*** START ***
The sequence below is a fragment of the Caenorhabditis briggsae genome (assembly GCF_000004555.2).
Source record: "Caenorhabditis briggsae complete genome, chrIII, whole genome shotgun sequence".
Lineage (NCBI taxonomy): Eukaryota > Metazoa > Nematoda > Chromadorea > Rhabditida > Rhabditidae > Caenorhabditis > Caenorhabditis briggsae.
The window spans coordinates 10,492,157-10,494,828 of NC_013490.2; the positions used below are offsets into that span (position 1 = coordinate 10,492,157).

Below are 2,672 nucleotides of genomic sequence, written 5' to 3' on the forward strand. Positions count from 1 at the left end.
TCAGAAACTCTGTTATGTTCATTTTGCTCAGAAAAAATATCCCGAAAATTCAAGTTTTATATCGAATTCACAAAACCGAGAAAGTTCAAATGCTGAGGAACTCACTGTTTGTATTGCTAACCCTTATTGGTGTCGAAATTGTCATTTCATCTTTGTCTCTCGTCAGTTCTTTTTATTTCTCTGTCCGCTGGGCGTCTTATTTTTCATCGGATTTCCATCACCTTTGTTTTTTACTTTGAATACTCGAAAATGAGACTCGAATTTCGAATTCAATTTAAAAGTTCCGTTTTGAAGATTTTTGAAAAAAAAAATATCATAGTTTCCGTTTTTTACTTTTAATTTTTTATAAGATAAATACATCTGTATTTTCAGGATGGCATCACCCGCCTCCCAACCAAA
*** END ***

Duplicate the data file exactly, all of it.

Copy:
The sequence below is a fragment of the Caenorhabditis briggsae genome (assembly GCF_000004555.2).
Source record: "Caenorhabditis briggsae complete genome, chrIII, whole genome shotgun sequence".
Lineage (NCBI taxonomy): Eukaryota > Metazoa > Nematoda > Chromadorea > Rhabditida > Rhabditidae > Caenorhabditis > Caenorhabditis briggsae.
The window spans coordinates 10,492,157-10,494,828 of NC_013490.2; the positions used below are offsets into that span (position 1 = coordinate 10,492,157).

Below are 2,672 nucleotides of genomic sequence, written 5' to 3' on the forward strand. Positions count from 1 at the left end.
TCAGAAACTCTGTTATGTTCATTTTGCTCAGAAAAAATATCCCGAAAATTCAAGTTTTATATCGAATTCACAAAACCGAGAAAGTTCAAATGCTGAGGAACTCACTGTTTGTATTGCTAACCCTTATTGGTGTCGAAATTGTCATTTCATCTTTGTCTCTCGTCAGTTCTTTTTATTTCTCTGTCCGCTGGGCGTCTTATTTTTCATCGGATTTCCATCACCTTTGTTTTTTACTTTGAATACTCGAAAATGAGACTCGAATTTCGAATTCAATTTAAAAGTTCCGTTTTGAAGATTTTTGAAAAAAAAAATATCATAGTTTCCGTTTTTTACTTTTAATTTTTTATAAGATAAATACATCTGTATTTTCAGGATGGCATCACCCGCCTCCCAACCAAA